Competitive advantage through sustainable product development in construction
A Corus case study

Page 3: Sustainability

Sustainability was a key theme in Corus' analysis of the external environment. In 1987 the Bruntland Commission defined sustainable development as 'meeting the needs of the present without compromising the ability of future generations to meet their own needs'.

Most of the energy we consume - whether it is the petrol for cars or the gas that heats our houses - comes from non-renewable resources like coal, oil and gas. The reduction in energy use is, therefore, a key objective of Government's.

As well as a cost to the environment, energy has a cost to those who buy it, and it makes good sense to reduce usage from both these perspectives. Fuel poverty affects between 4 to 6 million people of the population in the UK, this is not due to fuel being too expensive, but because they live in accommodation which has poor thermal insulation.

Efficient use of resources including energy is paramount during the life of a building. Buildings start off as raw materials like glass, which is used to manufacture components like windows. These are then assembled into systems like facades, which are constructed to form buildings. At the end of a building's life the sustainable loop describes how the product life can be extended.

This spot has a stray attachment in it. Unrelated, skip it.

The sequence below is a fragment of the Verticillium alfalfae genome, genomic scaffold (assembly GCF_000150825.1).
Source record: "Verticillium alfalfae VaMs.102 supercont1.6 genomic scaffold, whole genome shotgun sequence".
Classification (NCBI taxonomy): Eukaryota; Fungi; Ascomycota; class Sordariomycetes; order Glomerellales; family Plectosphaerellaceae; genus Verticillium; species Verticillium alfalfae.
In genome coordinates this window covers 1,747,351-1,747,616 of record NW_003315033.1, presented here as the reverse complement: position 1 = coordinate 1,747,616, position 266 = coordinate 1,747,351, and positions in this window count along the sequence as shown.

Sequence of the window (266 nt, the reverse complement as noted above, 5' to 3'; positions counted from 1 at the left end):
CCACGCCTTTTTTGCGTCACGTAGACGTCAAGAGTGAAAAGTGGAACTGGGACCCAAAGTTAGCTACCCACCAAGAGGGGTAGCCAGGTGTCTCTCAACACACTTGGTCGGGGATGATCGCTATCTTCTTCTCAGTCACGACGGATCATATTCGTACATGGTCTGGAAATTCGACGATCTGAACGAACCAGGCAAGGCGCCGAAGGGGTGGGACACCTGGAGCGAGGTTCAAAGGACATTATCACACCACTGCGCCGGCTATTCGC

Corus is aiming to develop solutions that, as well as being resource efficient, have a flexible and adaptable design. This means that the usage of a building can be adapted internally without altering the structure or exterior of the building (re-use). It is not possible to do this with a building whose internal walls support/act as the structure and support the floors. It is much more difficult to achieve this without major modifications.

Corus | Competitive advantage through sustainable product development in construction



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